What Alabamians need to know about the latest activity on Goat Hill — April 8, 2021
MONTGOMERY — The Alabama Legislature met for the 20th day of its 2021 regular session.
Several important committee meetings were also held.
Here’s a rundown of the day’s proceedings:
The upper chamber’s day began with the Senate Judiciary Committee giving a favorable report to Rep. Jeremy Gray’s (D-Opelika) HB 246, which would legalize yoga in public schools. The committee also advanced, among others, HB 404, which is sponsored by Rep. Kyle South (R-Fayette).
A couple hours later, Health gave a favorable report to Rep. Ginny Shaver’s (R-Leesburg) HB 237, the born-alive abortion bill.
Banking and Insurance advanced a substitute version of Sen. Tom Butler’s (R-Madison) SB 227, which was torn apart in a public hearing last month. The preponderance of the cost-drivers in the original version of the bill have been taken out of the substitute, allowing the legislation to move.
The Senate gaveled in at 2:30 p.m. and took up a two-bill calendar of SB 320 and SB 319. Sponsored by Sen. Jim McClendon (R-Springville), this legislation would legalize and implement a lottery in Alabama; SB 320 is the enabling bill, while SB 319 would propose a constitutional amendment.
A committee substitute for SB 320 was adopted, as well as seven floor amendments; after all that, SB 320 passed in a 30-2 vote.
However, the constitutional amendment was always the trickier part. After adopting a committee substitute for SB 319, the Senate carried the bill over at McClendon’s request and then adjourned for the day. Multiple senators had expressed concerns during the afternoon’s debate, including about the legislation not addressing other forms of gaming.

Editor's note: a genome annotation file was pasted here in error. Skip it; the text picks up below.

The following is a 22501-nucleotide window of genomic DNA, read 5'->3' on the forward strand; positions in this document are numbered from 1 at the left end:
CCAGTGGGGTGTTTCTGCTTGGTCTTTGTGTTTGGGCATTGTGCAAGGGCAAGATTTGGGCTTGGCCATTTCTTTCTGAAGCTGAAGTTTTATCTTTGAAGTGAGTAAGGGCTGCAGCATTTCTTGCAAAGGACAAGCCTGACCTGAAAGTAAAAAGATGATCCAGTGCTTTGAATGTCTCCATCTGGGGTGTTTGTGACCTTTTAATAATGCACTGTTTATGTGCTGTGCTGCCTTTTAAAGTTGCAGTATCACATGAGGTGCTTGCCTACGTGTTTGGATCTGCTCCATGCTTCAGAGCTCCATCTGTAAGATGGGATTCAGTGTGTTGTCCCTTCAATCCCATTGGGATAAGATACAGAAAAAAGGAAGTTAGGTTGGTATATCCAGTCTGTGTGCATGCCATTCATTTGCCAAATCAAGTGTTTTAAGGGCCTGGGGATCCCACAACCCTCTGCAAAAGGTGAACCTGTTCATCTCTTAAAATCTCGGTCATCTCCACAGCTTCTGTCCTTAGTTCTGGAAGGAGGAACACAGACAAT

McClendon told reporters after adjournment that he decided to live to fight another day on SB 319 because he was not confident enough in the current vote count. He said he expected amendments to be made to SB 319 when it hits the floor again, including the potential of casino gaming being added. While SB 319 could come back up as soon as Thursday, McClendon did not expect that to be the case.
View the Senate’s full daily activity here.
The lower chamber’s committee day also got off to a quick start.
Constitution, Campaigns, and Elections met at 9:30 a.m. and took up HB 500, which was Rep. Becky Nordgren’s (R-Gadsden) second attempt this session to pass a bill allowing the legislature to call itself into a special session. After some confusion on the initial vote count, it was declared that the bill failed to advance due to a tie vote; when another supporter of the bill got to the committee meeting afterwards, an attempt to reconsider was made but that vote also failed.
Later in the day, House Education Policy held respective public hearings on HBs 9, 440 and 559.
HB 9 would ban Chinese Confucius Institutes on Alabama public school campuses; HB 440 would eliminate the usage of curriculum standards commonly known as the Common Core State Standards; and HB 559 would better allow contributors to Alabama Accountability Act scholarship granting organizations to be able to claim corresponding state tax credits. No votes were taken on these three bills on Wednesday.
In a long Judiciary meeting, the committee ultimately gave a favorable report on a voice vote to SB 46, Sen. Tim Melson’s (R-Florence) medical marijuana bill. This came after Judiciary tacked 10 amendments onto the legislation. The bill now heads to the Health Committee.
The House gaveled in at 4:00 p.m. and met for more than six hours, taking up a 10-minute calendar of relatively non-controversial bills.
View the lower chamber’s full daily activity here.
The legislature on Thursday will meet for the 21st day of the session.
The Senate gavels in at 10:30 a.m., while the House will convene at 10:00 a.m.
One committee meeting to watch before that will be Senate Tourism at 9:00 a.m., with HB 437 — the direct wine shipment bill by Rep. Terri Collins (R-Decatur) — on the agenda. The committee was scheduled to take this up on Wednesday, however final negotiations were still ongoing between stakeholders.
Sean Ross is the editor of Yellowhammer News. You can follow him on Twitter @sean_yhn